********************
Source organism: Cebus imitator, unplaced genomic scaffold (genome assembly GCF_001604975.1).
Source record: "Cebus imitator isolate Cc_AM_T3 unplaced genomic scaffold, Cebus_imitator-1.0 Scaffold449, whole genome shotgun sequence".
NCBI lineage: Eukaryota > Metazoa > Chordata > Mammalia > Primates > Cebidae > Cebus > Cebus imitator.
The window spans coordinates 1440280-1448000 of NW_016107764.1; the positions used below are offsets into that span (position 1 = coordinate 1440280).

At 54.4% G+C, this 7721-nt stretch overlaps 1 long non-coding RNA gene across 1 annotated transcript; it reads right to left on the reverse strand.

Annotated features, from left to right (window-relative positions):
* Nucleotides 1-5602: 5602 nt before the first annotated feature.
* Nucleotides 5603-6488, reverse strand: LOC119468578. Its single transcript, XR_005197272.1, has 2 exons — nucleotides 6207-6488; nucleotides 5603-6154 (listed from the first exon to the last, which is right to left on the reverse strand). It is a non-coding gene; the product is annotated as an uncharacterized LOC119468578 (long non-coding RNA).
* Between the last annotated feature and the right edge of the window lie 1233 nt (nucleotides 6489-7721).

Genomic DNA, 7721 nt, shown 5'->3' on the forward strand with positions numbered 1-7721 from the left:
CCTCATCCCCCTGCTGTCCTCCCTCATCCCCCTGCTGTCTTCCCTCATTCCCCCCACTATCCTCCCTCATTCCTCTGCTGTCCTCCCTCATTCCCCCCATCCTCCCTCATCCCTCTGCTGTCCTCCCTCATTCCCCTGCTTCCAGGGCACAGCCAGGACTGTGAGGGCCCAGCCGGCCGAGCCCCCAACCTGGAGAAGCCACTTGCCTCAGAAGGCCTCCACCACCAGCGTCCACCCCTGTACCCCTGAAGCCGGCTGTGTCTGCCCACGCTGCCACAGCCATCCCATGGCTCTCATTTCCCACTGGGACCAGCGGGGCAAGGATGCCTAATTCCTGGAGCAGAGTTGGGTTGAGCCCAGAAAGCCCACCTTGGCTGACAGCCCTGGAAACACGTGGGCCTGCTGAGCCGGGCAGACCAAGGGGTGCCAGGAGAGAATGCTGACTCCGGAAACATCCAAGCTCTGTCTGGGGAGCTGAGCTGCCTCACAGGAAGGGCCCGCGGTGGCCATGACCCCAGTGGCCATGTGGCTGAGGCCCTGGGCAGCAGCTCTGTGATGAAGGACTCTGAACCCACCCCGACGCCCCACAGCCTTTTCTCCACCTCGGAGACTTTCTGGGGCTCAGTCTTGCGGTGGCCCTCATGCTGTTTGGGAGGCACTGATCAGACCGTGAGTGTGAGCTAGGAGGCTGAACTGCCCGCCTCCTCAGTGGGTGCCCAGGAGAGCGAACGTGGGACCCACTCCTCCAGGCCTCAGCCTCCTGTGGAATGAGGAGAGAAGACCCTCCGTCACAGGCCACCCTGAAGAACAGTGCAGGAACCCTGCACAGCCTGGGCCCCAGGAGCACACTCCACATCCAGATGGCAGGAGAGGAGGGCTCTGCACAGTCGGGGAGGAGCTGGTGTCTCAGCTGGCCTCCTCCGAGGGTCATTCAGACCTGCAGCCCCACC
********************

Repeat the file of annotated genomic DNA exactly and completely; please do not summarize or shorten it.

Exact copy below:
Source organism: Cebus imitator, unplaced genomic scaffold (genome assembly GCF_001604975.1).
Source record: "Cebus imitator isolate Cc_AM_T3 unplaced genomic scaffold, Cebus_imitator-1.0 Scaffold449, whole genome shotgun sequence".
NCBI lineage: Eukaryota > Metazoa > Chordata > Mammalia > Primates > Cebidae > Cebus > Cebus imitator.
The window spans coordinates 1440280-1448000 of NW_016107764.1; the positions used below are offsets into that span (position 1 = coordinate 1440280).

At 54.4% G+C, this 7721-nt stretch overlaps 1 long non-coding RNA gene across 1 annotated transcript; it reads right to left on the reverse strand.

Annotated features, from left to right (window-relative positions):
* Nucleotides 1-5602: 5602 nt before the first annotated feature.
* Nucleotides 5603-6488, reverse strand: LOC119468578. Its single transcript, XR_005197272.1, has 2 exons — nucleotides 6207-6488; nucleotides 5603-6154 (listed from the first exon to the last, which is right to left on the reverse strand). It is a non-coding gene; the product is annotated as an uncharacterized LOC119468578 (long non-coding RNA).
* Between the last annotated feature and the right edge of the window lie 1233 nt (nucleotides 6489-7721).

Genomic DNA, 7721 nt, shown 5'->3' on the forward strand with positions numbered 1-7721 from the left:
CCTCATCCCCCTGCTGTCCTCCCTCATCCCCCTGCTGTCTTCCCTCATTCCCCCCACTATCCTCCCTCATTCCTCTGCTGTCCTCCCTCATTCCCCCCATCCTCCCTCATCCCTCTGCTGTCCTCCCTCATTCCCCTGCTTCCAGGGCACAGCCAGGACTGTGAGGGCCCAGCCGGCCGAGCCCCCAACCTGGAGAAGCCACTTGCCTCAGAAGGCCTCCACCACCAGCGTCCACCCCTGTACCCCTGAAGCCGGCTGTGTCTGCCCACGCTGCCACAGCCATCCCATGGCTCTCATTTCCCACTGGGACCAGCGGGGCAAGGATGCCTAATTCCTGGAGCAGAGTTGGGTTGAGCCCAGAAAGCCCACCTTGGCTGACAGCCCTGGAAACACGTGGGCCTGCTGAGCCGGGCAGACCAAGGGGTGCCAGGAGAGAATGCTGACTCCGGAAACATCCAAGCTCTGTCTGGGGAGCTGAGCTGCCTCACAGGAAGGGCCCGCGGTGGCCATGACCCCAGTGGCCATGTGGCTGAGGCCCTGGGCAGCAGCTCTGTGATGAAGGACTCTGAACCCACCCCGACGCCCCACAGCCTTTTCTCCACCTCGGAGACTTTCTGGGGCTCAGTCTTGCGGTGGCCCTCATGCTGTTTGGGAGGCACTGATCAGACCGTGAGTGTGAGCTAGGAGGCTGAACTGCCCGCCTCCTCAGTGGGTGCCCAGGAGAGCGAACGTGGGACCCACTCCTCCAGGCCTCAGCCTCCTGTGGAATGAGGAGAGAAGACCCTCCGTCACAGGCCACCCTGAAGAACAGTGCAGGAACCCTGCACAGCCTGGGCCCCAGGAGCACACTCCACATCCAGATGGCAGGAGAGGAGGGCTCTGCACAGTCGGGGAGGAGCTGGTGTCTCAGCTGGCCTCCTCCGAGGGTCATTCAGACCTGCAGCCCCACC